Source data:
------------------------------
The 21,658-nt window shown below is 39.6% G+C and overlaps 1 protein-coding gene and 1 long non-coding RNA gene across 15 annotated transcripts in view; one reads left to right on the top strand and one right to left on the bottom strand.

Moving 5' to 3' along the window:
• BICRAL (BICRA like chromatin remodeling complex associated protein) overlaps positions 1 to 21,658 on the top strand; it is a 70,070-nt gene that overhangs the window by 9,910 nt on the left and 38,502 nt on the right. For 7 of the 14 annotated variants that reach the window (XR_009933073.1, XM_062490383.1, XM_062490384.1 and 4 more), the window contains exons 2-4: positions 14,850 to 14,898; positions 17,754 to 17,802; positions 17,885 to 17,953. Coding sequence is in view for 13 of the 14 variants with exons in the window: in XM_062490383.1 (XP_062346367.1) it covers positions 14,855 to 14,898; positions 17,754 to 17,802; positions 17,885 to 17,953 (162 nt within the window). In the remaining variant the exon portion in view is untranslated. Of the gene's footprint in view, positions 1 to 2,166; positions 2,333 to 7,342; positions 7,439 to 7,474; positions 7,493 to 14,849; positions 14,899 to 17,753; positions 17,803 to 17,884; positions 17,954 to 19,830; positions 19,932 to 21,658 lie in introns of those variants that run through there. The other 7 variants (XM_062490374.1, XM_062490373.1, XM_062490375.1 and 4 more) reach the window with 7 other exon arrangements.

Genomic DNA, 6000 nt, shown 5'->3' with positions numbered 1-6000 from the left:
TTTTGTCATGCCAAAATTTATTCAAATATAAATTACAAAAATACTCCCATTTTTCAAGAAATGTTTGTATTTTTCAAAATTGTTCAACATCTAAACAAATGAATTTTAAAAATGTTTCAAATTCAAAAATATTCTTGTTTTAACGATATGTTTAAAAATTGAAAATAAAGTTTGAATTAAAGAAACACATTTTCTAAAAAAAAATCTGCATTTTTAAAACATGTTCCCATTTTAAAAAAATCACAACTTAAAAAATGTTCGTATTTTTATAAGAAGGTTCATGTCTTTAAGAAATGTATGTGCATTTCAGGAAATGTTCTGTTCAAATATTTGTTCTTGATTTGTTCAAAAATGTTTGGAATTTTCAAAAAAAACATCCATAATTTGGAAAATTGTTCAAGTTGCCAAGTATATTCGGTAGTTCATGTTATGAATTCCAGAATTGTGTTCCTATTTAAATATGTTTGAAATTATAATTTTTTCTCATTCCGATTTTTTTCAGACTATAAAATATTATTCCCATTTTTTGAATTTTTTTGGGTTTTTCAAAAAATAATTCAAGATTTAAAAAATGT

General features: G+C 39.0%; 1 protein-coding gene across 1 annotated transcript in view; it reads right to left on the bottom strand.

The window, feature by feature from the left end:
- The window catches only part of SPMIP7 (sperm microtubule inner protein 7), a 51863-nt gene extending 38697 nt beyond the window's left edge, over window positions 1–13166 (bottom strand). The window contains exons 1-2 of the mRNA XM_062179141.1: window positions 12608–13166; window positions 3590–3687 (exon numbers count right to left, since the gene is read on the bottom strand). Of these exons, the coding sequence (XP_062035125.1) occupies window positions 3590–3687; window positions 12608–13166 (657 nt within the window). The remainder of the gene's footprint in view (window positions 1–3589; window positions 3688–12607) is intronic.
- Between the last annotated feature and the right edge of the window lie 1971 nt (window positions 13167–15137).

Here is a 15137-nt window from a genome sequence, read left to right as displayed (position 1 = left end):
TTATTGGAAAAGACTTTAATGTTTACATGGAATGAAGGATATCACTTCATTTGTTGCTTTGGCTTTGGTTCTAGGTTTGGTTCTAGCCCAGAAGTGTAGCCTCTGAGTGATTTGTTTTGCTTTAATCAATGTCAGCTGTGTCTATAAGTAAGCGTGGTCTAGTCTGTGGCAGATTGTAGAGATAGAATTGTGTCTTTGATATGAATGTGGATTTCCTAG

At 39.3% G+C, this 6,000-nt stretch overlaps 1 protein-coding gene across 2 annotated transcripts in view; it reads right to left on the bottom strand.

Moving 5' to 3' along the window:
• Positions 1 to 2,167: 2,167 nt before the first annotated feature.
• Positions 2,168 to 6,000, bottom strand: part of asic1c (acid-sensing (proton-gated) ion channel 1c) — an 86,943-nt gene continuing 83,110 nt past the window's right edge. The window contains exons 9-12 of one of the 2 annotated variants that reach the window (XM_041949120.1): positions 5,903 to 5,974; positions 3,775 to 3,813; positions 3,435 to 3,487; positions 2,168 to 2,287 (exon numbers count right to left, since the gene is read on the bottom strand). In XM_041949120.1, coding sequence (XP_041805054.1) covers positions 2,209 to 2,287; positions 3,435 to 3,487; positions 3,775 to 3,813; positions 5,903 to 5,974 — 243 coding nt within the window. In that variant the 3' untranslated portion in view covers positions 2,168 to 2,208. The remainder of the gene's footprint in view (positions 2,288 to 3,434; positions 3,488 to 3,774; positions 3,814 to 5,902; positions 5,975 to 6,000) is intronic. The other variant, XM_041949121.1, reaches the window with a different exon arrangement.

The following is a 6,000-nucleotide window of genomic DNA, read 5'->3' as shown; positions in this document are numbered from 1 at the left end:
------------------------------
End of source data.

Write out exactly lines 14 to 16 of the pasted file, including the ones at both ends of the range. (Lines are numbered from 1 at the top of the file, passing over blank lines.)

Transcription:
• Positions 1 to 2,167: 2,167 nt before the first annotated feature.
• Positions 2,168 to 6,000, bottom strand: part of asic1c (acid-sensing (proton-gated) ion channel 1c) — an 86,943-nt gene continuing 83,110 nt past the window's right edge. The window contains exons 9-12 of one of the 2 annotated variants that reach the window (XM_041949120.1): positions 5,903 to 5,974; positions 3,775 to 3,813; positions 3,435 to 3,487; positions 2,168 to 2,287 (exon numbers count right to left, since the gene is read on the bottom strand). In XM_041949120.1, coding sequence (XP_041805054.1) covers positions 2,209 to 2,287; positions 3,435 to 3,487; positions 3,775 to 3,813; positions 5,903 to 5,974 — 243 coding nt within the window. In that variant the 3' untranslated portion in view covers positions 2,168 to 2,208. The remainder of the gene's footprint in view (positions 2,288 to 3,434; positions 3,488 to 3,774; positions 3,814 to 5,902; positions 5,975 to 6,000) is intronic. The other variant, XM_041949121.1, reaches the window with a different exon arrangement.

The following is a 6,000-nucleotide window of genomic DNA, read 5'->3' as shown; positions in this document are numbered from 1 at the left end: